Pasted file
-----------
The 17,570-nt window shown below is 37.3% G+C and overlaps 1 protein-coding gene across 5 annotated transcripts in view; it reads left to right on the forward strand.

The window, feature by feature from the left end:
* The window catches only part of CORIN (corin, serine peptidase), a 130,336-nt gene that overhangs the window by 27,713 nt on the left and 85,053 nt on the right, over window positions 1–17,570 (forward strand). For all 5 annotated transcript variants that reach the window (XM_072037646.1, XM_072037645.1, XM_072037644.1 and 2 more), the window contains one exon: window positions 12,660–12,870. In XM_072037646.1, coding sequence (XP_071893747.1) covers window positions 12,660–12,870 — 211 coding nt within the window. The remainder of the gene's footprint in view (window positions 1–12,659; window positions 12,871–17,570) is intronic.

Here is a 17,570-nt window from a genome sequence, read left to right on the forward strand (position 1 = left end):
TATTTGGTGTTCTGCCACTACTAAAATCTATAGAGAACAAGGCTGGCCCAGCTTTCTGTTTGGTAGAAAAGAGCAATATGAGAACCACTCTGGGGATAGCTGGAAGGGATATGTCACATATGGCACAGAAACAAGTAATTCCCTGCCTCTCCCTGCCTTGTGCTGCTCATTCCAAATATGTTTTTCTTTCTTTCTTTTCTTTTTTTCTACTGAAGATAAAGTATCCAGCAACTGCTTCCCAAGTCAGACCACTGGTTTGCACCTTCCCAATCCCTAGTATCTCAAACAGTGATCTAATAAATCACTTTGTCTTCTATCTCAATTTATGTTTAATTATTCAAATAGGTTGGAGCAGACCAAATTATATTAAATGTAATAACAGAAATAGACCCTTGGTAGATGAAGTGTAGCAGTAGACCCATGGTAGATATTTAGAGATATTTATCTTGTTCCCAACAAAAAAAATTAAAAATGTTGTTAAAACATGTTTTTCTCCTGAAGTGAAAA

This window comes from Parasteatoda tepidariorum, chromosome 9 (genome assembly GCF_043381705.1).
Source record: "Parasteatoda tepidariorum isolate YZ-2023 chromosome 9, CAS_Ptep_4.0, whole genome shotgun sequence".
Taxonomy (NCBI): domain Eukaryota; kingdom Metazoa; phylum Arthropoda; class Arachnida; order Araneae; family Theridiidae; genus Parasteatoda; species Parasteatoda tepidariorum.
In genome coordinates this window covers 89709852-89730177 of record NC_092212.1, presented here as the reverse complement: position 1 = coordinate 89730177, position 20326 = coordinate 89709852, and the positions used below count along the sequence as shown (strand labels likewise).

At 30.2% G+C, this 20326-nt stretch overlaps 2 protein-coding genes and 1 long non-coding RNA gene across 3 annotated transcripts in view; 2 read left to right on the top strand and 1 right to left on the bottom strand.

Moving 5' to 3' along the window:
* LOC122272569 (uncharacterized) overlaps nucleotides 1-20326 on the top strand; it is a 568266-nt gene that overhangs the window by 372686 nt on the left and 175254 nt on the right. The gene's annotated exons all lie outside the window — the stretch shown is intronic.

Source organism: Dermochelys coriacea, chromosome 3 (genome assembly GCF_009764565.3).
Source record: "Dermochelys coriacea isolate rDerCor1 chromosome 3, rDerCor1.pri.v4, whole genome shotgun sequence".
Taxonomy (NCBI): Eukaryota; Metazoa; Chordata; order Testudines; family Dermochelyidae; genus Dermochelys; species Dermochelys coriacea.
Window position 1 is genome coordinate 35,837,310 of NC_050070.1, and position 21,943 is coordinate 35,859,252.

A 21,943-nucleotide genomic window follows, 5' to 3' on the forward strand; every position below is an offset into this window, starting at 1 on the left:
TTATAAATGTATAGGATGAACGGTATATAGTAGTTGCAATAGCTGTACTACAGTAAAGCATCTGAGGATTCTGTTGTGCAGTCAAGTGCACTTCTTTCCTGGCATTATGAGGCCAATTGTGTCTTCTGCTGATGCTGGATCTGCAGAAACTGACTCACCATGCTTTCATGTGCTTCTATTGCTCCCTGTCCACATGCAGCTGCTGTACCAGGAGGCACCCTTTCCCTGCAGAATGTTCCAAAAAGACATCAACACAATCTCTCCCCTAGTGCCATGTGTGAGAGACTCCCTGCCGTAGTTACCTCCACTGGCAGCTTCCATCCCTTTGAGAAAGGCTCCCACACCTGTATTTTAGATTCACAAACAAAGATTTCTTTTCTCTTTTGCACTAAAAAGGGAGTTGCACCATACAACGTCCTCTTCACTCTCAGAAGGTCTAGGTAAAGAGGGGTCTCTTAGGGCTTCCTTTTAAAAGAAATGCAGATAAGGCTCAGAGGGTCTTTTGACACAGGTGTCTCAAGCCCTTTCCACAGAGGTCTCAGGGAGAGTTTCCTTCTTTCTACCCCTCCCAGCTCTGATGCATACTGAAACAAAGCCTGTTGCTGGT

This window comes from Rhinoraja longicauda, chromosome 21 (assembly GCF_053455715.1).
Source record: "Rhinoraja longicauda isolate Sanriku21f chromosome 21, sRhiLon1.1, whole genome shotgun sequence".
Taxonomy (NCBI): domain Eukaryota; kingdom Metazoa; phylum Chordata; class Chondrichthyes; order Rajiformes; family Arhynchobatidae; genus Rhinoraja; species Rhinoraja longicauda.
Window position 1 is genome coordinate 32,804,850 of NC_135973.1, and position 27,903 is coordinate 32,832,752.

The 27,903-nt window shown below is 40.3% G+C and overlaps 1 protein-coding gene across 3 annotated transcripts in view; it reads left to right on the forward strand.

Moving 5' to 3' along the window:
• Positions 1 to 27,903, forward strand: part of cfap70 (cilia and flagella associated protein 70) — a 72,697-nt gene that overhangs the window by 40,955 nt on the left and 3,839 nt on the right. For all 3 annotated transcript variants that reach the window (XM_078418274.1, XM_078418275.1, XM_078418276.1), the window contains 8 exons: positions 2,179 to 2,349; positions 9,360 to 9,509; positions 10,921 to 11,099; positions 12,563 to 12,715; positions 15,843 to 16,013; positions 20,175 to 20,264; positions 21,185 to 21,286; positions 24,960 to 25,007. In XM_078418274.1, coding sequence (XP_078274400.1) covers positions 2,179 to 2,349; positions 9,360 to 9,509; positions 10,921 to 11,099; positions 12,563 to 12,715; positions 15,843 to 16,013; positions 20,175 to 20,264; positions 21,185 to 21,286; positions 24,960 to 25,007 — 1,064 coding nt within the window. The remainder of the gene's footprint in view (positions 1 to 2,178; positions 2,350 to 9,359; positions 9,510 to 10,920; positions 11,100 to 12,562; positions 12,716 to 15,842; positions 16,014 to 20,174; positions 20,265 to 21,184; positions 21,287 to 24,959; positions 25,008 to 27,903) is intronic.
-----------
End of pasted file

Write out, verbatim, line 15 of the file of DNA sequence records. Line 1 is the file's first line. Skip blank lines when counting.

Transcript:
Taxonomy (NCBI): Eukaryota; Metazoa; Chordata; order Testudines; family Dermochelyidae; genus Dermochelys; species Dermochelys coriacea.